Lt. Governor encourages more women to seek superintendent roles

Aug 16, 2017

The Council's Women Initiative, supporting women's leadership, met at the Marriott Harbor Center in downtown Buffalo this week. Lt. Governor Kathy Hochul was one of the speakers. WBFO's senior reporter Eileen Buckley says Hochul addressed the issue of a high percentage of women in education, but a low percentage seeking leadership roles.

“Our lives have to be dedicated to eradicating gender inequality,” stated Hochul.   

Lt. Governor Kathy Hohcul points out that in the teaching workforce in the state about 76-percent are women, but when it comes to the top leadership roles for the district, about 25 toy 30-percent are superintendents. Hochul is encouraging women to break down barriers.

Lt. Governor Kathy Hochul addressing The Council's Women Initiative at the Marriott Harbor Center in downtown Buffalo this week.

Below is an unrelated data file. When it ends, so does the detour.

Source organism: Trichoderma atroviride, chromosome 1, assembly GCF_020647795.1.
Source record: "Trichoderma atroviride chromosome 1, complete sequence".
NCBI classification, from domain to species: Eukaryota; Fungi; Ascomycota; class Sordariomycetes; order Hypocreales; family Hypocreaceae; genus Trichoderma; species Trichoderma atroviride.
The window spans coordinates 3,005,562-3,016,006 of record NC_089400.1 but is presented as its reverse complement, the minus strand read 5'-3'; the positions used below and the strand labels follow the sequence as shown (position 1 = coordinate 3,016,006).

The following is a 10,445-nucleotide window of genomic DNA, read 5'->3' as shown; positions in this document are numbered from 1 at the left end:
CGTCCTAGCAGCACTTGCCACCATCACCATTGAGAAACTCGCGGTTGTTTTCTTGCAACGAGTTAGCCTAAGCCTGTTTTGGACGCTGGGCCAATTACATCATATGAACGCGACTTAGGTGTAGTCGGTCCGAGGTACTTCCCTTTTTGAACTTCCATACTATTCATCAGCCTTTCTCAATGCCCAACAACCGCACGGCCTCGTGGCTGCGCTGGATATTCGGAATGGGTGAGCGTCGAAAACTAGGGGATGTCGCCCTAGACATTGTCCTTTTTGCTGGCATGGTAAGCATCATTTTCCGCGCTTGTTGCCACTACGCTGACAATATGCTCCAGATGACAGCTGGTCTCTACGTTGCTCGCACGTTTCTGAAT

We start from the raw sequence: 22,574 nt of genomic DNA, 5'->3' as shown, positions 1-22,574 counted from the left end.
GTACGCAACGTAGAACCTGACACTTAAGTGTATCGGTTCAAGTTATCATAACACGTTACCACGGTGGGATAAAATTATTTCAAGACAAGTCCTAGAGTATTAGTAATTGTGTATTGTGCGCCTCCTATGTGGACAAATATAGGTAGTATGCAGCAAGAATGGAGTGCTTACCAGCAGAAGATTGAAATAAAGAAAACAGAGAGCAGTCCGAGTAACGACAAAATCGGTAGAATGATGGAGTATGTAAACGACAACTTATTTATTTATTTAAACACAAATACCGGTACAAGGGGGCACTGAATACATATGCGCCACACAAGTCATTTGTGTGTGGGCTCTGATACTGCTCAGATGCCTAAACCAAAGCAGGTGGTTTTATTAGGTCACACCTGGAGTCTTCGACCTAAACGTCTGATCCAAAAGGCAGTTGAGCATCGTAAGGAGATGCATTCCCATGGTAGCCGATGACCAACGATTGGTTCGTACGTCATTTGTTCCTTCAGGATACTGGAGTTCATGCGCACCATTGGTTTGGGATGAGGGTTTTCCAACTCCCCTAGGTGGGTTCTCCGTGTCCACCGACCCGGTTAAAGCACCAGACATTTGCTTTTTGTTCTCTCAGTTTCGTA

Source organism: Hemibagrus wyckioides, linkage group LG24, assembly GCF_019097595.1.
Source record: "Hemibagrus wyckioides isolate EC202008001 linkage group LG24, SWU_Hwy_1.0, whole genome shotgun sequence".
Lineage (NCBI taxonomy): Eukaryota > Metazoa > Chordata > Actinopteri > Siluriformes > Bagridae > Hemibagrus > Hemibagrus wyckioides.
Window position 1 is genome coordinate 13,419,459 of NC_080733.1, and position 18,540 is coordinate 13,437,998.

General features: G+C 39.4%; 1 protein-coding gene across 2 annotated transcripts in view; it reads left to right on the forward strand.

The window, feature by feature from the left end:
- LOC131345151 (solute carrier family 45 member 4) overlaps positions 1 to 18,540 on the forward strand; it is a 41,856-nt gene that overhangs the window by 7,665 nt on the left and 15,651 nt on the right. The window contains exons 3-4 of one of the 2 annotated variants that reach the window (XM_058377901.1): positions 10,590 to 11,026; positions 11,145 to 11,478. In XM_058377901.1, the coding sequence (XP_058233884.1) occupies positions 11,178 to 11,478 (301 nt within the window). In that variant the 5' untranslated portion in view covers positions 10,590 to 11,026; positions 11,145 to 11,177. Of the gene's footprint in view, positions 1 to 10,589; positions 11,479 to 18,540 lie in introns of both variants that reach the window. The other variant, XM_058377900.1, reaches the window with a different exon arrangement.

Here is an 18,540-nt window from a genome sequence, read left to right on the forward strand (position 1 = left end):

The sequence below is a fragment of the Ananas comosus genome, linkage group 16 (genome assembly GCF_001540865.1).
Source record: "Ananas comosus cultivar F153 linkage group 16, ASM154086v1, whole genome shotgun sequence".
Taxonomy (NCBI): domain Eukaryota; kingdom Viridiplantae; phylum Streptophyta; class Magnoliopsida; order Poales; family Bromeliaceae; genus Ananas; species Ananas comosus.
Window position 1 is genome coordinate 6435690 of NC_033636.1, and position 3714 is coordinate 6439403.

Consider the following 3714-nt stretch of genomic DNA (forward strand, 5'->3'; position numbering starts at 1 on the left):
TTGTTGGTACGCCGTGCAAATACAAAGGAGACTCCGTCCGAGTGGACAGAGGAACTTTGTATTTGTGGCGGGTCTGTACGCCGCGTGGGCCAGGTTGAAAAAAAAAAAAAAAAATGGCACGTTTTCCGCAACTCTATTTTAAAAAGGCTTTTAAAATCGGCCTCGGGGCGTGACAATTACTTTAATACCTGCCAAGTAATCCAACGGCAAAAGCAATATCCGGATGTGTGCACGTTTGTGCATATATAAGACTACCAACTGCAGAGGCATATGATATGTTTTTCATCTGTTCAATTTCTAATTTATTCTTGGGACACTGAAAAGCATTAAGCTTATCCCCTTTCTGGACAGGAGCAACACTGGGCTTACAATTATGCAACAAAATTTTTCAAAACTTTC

Credit WBFO News photo by Chris Caya

“They should continue on the path they are and get the academic credentials they need and position themselves so when there are opportunities, they’re ready to step forward – raise their hand and say I want to be considered,” remarked Hochul.  

The Lt. Governor challenges women to feel confident to try to lead a school district.

“And I’ve read the studies on why they don’t do it and they’re concerned about the impact on their families and there is a lot of stress and you’re very much a lightning rod for different interests who challenge your position, and so a lot of women had said I don’t want to put my family through that,” explained Hochul. 

The Lt. Governor says she once felt she didn't have the qualifications for political positions. Now she uses those stories to encourage other women to seek leadership roles.

“So I wanted to take the time to draw some parallels between what I see as women in a rather male dominated field and how we have to break down these barriers, empower each other, because the voices of women are so desperately needed in equal numbers, whether it is in business, academia or in politics and so sometimes it’s an internal barrier and if you break through that then we will deal with societal barriers, but right now, you have to at least say I’ve got something to offer,” Hochul noted.

The Council's Women Initiative said it is working to do more to support and cultivate potential women leadership in the field of education.